People across the world, and one or two in Manchester, are in despair. The greatest football manager in history has lost it. Two defeats in a row can pretty much tell you that. That’s right. Two. They’re three whole points behind the leaders. Shocking.
Man United are in meltdown. That’s according to the fair-weather fatheads who don’t really have a Red Devil running through their veins, they’ve just overdosed on a little bit too much vicarious glory.
There’s no doubt that Fergie has problems, but these have been bubbling under for a while. His main problem – as with a lot of managers – is that he’s in charge of a club whose fans have come to treat victory as a divine right.
They’ll tell you that the Govan Beetroot needs to invest urgently in some top-class players, as if just the name of Manchester United means the man can peel a world-class midfielder from off the soles of his hushpuppies. It’s garbage. Not even the thrill of a Europa League campaign will be enough for the likes of Wesley Sneijder.
So, hopefully it is going to be a bit of a crappity old season for United. The signs are promising. Vidic’s absence has left a back four looking as sturdy as a newborn foal. With Fletcher out for the foreseeable the midfield looks as frail as Gillian Anderson’s Miss Haversham (and how that woman can still look bleeding gorgeous whilst dressed as a rotting ghost is beyond me), and upfront His Knightship can’t decide who to pair up with the Boozy Scouser.
For the rest of us, this is a happier time. Chances are that the title this year will be between Man City and Gawd ‘elp us, Spurs. The usual suspects have been relegated to the back of the queue.
Citeh will win it, even allowing for Dzeko’s reversion to the gambolling giraffe of last year. Given they’ve got a decent left-back doing fuck-all for £90K a week it’s the blinking least they should manage, to be frank. Bridge should quit whining. I’d very happily have his job.
The loss at Sunderland will be seen as a blip. Martin O’Neill has transformed the team and enhanced his semi-Messianic reputation. If you listen to Robbie Savage, which I appreciate is almost as painful as Jools Holland’s tedious Hootenanny tripe, he’ll tell you that O’Neill keeps it simple. And given that he's talking to footballers that's just as well.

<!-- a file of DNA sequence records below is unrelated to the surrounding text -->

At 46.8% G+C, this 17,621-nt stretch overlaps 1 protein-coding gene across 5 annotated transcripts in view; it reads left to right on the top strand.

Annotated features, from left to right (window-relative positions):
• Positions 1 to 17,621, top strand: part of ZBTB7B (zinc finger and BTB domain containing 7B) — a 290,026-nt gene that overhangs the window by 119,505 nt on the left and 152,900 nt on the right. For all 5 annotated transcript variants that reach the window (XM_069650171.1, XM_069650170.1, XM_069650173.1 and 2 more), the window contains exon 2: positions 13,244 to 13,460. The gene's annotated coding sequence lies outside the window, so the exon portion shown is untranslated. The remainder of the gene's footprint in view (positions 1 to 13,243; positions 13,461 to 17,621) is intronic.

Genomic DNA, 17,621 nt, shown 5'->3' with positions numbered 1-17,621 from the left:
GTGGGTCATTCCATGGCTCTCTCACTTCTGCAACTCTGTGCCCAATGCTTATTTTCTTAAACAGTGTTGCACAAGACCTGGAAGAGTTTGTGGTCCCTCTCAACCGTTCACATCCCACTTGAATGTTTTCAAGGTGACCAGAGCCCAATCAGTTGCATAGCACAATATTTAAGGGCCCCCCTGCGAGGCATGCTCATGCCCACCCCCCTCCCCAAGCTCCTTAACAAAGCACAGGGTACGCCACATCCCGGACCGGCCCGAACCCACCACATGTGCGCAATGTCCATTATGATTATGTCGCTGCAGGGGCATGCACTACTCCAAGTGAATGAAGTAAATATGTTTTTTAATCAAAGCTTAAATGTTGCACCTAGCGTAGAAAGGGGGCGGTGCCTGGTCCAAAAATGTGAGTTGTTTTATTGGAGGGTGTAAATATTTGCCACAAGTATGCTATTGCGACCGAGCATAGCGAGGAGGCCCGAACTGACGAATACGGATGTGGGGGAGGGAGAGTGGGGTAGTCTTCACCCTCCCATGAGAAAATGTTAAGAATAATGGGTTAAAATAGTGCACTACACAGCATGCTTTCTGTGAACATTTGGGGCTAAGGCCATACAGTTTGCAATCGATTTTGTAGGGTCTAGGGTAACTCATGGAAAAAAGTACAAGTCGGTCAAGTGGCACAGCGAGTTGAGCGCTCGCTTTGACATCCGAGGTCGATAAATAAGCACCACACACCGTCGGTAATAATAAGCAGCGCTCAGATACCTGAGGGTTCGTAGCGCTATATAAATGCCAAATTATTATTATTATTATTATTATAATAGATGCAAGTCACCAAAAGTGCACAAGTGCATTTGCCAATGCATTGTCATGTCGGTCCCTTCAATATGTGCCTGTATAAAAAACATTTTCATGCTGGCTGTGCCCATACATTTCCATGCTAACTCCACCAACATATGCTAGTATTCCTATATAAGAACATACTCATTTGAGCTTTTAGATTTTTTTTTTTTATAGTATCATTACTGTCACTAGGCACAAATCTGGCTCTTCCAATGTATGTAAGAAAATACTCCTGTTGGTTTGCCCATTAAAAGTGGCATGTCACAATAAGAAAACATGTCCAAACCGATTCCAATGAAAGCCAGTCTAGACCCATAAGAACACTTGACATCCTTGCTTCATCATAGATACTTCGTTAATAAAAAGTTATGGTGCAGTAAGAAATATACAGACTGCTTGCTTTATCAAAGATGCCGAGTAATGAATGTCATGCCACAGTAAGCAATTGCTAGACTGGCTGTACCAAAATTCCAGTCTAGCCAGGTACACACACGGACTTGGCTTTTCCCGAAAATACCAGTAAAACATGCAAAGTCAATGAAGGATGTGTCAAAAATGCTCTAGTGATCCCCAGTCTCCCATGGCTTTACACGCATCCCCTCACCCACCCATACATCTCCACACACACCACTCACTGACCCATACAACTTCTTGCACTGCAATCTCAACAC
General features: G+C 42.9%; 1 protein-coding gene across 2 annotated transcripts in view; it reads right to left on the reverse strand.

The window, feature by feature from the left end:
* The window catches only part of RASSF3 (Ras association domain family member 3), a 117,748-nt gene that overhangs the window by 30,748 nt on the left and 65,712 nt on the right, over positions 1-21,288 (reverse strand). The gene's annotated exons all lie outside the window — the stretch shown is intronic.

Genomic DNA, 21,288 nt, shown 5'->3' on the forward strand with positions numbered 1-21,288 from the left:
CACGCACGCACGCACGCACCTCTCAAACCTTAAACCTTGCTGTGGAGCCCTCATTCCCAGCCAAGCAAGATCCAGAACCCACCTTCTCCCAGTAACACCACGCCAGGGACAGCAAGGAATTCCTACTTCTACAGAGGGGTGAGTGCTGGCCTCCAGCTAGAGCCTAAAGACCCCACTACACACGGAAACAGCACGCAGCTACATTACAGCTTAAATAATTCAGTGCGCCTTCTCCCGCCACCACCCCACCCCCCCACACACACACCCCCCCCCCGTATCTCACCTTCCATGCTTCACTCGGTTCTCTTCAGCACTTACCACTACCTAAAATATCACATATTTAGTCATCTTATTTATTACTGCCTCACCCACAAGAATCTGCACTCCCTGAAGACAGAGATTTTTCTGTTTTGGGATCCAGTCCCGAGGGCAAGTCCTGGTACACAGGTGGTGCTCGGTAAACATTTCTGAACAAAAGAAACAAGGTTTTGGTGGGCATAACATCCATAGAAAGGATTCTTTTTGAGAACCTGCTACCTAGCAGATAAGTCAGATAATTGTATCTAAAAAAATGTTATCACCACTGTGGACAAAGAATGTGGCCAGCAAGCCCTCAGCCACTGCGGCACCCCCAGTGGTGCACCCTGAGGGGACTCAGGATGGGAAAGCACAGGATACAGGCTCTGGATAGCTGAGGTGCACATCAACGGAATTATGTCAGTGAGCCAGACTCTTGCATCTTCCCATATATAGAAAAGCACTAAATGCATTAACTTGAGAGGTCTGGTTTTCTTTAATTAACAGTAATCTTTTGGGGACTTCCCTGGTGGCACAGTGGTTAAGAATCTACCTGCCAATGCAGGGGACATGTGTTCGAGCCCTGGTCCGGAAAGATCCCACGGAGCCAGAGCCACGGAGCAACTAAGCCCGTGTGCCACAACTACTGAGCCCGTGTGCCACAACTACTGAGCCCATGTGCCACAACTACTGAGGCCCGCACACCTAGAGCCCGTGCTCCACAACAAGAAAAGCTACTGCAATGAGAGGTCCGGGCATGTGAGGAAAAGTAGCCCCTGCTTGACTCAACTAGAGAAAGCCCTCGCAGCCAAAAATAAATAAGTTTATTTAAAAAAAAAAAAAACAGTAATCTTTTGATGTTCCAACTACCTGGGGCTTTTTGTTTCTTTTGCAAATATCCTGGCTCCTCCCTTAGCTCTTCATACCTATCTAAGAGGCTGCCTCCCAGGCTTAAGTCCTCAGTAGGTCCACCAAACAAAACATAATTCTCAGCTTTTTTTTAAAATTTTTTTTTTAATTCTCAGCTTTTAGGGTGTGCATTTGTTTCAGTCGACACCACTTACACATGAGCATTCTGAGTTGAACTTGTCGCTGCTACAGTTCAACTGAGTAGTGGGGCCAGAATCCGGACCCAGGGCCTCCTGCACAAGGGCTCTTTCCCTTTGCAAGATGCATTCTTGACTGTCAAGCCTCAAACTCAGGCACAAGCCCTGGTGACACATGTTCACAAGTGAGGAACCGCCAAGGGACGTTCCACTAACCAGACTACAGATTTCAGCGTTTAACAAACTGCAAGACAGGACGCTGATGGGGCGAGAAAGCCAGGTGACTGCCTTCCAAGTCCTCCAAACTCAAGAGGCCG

The Black Cats have pressed high up the pitch, and got a couple of sneaky last-minute winners and Wearside is aglow. It also underlines summat I’ve always thought –that Steve Bruce couldn’t manage a tea bar, let alone a football club.
The Christmas period was delightfully topsy-turvy. Barely a result went the way you might have expected, and it was reassuring to have Wenger back in full bleat after the defeat at Fulham.
Liverpool will be hoping that the dust has settled on the case of Luis Suarez, but frankly the club have handled the whole thing with the sort of crassness that you wouldn’t even find at a Republican primary. The T-shirts supporting the bugsy Uruguayan were insane. The indignation has been absurd. The scramble to climb up the highest of horses has done the club no favours whatsoever.
If we want to kick racism out of football, an eight-week ban for someone racially abusing a fellow pro seems to be a good place to start. Anfield has been in denial. The fact that Evra can be a needly little bleeder is unfortunate, but irrelevant.
You do wonder if the player concerned was, say, Martin Skrtel, whether the club would have been quite so fervent in its ignorance. Suarez is a cracking little player and Skrtel would only appear on a piece of merchandise if it were a parody of Edvard Munch’s The Scream.
I mean I appreciate that the team ethic is important, and that managers, in public at least, tend towards tight-lipped support rather than damning the player outright. But that’s just not good enough in this case. I actually think Chelsea have handled the Terry case with a little more subtlety. At least their support has been guarded.
Suarez’s apology might just draw a line under things but the lament that the word ‘negro’ is commonplace in South America is disingenuous. The Black and White Minstrels were very popular in the 60s too, but now it makes us all feel a tad uneasy, Luis. If I snarl the word ‘black’ at someone seven times over in a couple of minutes (he says once but I think that’s almost certainly cack) then I think the bloke concerned might just think I’m accusing him of more than just possessing darker skin than mine.
The fact that Liverpool FC have a great tradition of community involvement, and have been at the wrong end of serious injustices in the not too distant past, makes the handling of all this even more difficult to fathom.
There are still the odd shit-headed knob-end who thinks that a player’s skin colour has owt to do with his contribution on a football field but one of the greatest advances in our national game is the fact that by and large a footballer is judged on whether he’s any good or not. Full stop.
There are more dimly lit corners of the continent where racism is rife – and I don’t doubt that Euro 2012 will unveil some shaven-headed tattooed pillocks, newly clambered out of the primordial soup, who treat football matches as an excuse to promote their illiteracy.
We can hardly condemn that sort of malice if we don’t clean the shit of our own doorstep.